Having too much information – Too Much Information? Is there such a thing? Yes. When you consider that about 80% of all marketing materials handed out at any given trade show ends up in the hotel room garbage can, you can have too much information. Instead take a laminated “Show Sample” of your brochure or sales sheet. Gladly show your prospect, go over the bullet points, ask questions, and don’t forget to listen. When the prospect asks for a copy of your brochure, tell them it’s the only one you have but you can mail them one or send them an email with all the information after the show (or during the show). This gives you 3 great advantages: No extra printing/shipping charges for the materials, Names and addresses of warm prospects, and a great excuse to call or write them after the show. The benefit for your prospects are: less to carry around the show, great information delivered to them, great personal service from you. WIN! WIN!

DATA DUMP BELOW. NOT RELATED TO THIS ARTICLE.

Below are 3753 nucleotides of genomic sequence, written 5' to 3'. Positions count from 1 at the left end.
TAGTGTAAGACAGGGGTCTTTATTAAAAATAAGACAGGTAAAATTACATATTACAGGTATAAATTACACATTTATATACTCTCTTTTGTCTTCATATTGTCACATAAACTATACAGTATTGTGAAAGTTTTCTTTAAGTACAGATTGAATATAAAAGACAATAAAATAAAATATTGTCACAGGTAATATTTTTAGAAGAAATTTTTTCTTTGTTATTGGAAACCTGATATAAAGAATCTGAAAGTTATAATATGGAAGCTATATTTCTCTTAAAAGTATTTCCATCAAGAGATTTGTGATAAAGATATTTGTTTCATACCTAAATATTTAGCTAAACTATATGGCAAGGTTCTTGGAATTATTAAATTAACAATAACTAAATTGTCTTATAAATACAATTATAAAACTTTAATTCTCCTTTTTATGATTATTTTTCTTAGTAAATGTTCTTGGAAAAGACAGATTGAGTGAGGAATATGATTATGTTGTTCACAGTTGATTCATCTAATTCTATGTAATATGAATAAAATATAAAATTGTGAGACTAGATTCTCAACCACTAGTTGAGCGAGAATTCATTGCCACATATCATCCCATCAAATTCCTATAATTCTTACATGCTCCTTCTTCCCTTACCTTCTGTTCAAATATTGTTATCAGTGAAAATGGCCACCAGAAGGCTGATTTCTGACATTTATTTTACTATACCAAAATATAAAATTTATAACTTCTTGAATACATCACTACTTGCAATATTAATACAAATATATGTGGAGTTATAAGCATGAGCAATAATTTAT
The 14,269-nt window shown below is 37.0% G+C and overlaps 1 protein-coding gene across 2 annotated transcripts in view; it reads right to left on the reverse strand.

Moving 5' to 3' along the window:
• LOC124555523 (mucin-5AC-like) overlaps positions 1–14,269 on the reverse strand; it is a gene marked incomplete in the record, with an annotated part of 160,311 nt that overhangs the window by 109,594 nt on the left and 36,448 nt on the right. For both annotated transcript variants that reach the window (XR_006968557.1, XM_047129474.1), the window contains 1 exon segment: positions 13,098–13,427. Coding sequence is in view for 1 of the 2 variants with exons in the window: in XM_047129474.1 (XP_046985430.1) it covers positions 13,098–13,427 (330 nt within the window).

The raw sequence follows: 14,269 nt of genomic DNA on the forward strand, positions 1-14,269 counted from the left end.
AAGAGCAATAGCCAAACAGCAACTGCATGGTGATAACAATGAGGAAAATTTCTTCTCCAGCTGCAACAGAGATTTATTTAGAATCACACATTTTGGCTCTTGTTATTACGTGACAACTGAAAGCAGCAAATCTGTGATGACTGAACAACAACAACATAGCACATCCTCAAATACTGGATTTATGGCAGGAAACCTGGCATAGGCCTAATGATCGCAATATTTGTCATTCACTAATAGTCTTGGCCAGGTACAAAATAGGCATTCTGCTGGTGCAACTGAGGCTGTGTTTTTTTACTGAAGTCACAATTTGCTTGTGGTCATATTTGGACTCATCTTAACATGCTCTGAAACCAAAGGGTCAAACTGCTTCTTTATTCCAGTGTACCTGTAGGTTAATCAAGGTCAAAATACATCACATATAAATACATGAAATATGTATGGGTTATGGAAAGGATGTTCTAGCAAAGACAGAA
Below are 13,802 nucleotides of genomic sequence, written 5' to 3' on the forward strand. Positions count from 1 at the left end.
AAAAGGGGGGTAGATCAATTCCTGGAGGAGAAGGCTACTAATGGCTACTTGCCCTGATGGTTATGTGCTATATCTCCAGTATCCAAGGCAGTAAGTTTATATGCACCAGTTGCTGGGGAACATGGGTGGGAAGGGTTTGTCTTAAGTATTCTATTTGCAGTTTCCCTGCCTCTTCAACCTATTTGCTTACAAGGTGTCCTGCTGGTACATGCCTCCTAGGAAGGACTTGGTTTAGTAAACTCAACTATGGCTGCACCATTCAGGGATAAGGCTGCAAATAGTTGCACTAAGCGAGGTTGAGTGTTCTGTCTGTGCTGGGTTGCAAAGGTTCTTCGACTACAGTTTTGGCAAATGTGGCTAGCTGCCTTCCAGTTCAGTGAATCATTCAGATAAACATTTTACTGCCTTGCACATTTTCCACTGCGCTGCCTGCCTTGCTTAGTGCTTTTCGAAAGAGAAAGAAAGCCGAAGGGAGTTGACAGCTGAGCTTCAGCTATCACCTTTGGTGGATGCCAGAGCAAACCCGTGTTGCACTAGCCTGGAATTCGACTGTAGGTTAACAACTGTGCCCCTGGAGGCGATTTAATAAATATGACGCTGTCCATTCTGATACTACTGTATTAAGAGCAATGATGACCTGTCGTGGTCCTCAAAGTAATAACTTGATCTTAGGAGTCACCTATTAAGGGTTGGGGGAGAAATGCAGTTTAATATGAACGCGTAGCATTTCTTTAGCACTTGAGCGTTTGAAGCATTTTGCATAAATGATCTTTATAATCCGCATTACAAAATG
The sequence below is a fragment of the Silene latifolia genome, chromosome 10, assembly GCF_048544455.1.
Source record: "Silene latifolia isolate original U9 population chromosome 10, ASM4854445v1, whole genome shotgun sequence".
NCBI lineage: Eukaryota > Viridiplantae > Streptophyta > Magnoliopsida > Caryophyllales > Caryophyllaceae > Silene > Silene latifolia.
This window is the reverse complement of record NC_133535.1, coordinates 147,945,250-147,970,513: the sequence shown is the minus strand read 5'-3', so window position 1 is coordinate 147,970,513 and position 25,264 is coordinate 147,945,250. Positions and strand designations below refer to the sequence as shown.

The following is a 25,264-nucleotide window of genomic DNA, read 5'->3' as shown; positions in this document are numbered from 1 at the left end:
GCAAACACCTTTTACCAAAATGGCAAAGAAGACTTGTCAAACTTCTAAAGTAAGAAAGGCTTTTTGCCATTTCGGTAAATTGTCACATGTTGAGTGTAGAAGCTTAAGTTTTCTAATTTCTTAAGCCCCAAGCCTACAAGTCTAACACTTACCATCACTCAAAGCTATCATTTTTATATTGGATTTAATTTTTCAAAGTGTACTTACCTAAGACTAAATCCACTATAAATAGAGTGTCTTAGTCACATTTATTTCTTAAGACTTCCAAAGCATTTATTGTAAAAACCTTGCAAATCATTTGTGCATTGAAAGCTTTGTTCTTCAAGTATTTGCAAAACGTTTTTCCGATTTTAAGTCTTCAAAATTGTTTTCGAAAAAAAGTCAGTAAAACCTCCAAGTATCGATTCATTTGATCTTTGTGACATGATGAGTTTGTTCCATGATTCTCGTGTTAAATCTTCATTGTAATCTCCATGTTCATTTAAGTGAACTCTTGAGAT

-Poor Trade Show Tracking – Trade shows are a marketing function, correct? If you don’t track marketing it becomes expensive sales training. Create ways to track every trade show sale. Use your databases, advertising, promotions, giveaways, fliers, business cards to track show sales. This gives you vital information to justify the trade show or make changes to make it more profitable. There are tons of ways to track your promotions, get creative and see your ROI come to life.